W. Mark Fruin. Knowledge Works: Managing Intellectual Capital at Toshiba. New York: Oxford University Press, 1997. ix + 267 pp. $39.95 (cloth), ISBN 978-0-19-508195-4.
Reviewed by Andrew Robertson (Harvard University)
Published on EH.Net (July, 1999)
Awash in a sea of high quality, meticulously engineered electronic and mechanical products bearing the label "Made in Japan", Americans--both inside and outside academia--continue to wonder, despite Japan's recent economic troubles, "How does Japanese industry do it?" In Knowledge Works: Managing Intellectual Capital at Toshiba, Mark Fruin addresses this perennial question through a factory organization at Toshiba's Yanagicho factory. At irregular intervals from 1986 through 1992, Fruin entered Toshiba's workforce to observe the complicated social patterns that generate change at Toshiba. Because Toshiba devolves most of its resources related to product and process development to the factory level, working in the various sections responsible for bringing new products on line permitted Fruin to study at firsthand the technical, social, and cultural relations that structure Toshiba's larger technology strategy. In Knowledge Works, Fruin argues persuasively that Toshiba's success during the 1980s in responding to rapid shifts in market preference, to the quickly strengthening yen, and to the establishment--sometimes voluntary, sometimes not--of international trade quotas, stemmed directly from the development of a new form of factory organization, a form beyond simple mass production, a form Fruin terms the "Knowledge Works."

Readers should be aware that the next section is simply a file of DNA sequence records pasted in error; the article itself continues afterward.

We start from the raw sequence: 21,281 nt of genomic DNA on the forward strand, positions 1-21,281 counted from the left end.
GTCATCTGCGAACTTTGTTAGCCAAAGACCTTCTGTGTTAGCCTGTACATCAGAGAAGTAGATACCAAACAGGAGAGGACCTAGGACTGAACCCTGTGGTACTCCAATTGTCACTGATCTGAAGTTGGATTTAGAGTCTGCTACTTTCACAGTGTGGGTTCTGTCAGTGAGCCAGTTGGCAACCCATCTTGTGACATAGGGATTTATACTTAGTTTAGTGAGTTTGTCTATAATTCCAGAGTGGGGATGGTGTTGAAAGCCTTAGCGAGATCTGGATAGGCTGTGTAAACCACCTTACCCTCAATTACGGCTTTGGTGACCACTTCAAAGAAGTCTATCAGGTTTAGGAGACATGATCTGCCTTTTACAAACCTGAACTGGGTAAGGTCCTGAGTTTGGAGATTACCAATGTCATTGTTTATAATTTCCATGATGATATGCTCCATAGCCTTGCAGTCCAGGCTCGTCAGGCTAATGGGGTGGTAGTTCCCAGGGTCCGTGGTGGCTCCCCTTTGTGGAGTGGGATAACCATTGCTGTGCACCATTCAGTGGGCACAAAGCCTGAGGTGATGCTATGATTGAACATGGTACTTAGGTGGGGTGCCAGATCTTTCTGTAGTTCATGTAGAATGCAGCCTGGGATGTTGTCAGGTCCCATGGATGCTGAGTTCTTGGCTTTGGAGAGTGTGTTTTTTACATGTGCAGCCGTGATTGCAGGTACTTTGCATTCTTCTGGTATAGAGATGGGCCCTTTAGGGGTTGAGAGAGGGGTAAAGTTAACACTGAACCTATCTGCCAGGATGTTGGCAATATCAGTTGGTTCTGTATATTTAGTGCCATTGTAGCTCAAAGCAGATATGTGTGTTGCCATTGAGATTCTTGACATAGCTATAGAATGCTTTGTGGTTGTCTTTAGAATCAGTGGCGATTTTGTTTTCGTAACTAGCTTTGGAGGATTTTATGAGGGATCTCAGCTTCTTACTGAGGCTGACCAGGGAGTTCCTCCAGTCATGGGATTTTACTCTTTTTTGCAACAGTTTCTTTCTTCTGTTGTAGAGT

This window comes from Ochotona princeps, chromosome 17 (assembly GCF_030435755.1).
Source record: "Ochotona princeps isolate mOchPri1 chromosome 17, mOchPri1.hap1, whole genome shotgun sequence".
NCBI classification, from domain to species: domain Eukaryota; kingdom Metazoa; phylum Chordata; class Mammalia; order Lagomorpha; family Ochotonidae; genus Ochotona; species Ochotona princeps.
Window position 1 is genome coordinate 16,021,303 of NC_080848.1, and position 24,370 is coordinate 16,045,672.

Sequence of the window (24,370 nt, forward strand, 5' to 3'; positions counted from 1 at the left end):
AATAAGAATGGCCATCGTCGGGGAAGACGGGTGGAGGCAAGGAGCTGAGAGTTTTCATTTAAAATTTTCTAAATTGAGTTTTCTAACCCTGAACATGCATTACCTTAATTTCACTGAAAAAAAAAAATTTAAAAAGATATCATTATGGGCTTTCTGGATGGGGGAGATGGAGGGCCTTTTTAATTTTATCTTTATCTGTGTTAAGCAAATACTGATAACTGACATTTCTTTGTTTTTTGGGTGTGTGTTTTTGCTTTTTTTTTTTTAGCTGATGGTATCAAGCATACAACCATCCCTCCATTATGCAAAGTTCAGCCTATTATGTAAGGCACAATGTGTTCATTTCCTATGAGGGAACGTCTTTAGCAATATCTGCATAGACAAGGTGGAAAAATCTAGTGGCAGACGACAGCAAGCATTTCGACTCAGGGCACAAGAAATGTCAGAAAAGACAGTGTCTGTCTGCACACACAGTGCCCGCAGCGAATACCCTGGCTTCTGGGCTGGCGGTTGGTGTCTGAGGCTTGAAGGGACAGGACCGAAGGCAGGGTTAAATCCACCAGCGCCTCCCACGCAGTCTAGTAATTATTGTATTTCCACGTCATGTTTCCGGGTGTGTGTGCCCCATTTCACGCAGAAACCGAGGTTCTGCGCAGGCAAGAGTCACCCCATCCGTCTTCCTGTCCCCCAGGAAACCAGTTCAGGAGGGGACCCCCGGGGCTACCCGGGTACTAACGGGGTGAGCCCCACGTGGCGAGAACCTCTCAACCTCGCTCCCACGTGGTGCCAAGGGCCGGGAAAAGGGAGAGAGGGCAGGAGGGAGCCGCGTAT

Briefly, this book is a useful and thought provoking study of how a single factory is organized to support rapid innovation in both process and production technology. Fruin presents a useful model--that is, the knowledge works--for analysis of this industrial form and supports his claims with detailed descriptions of the technical systems, social organization, institutional values, and individual attitudes that underpin this form. The book is not, however, without its flaws, most prominent being Fruin's desire to generalize this form as a source and explanation of Japan's national rather than Toshiba's corporate comparative advantage.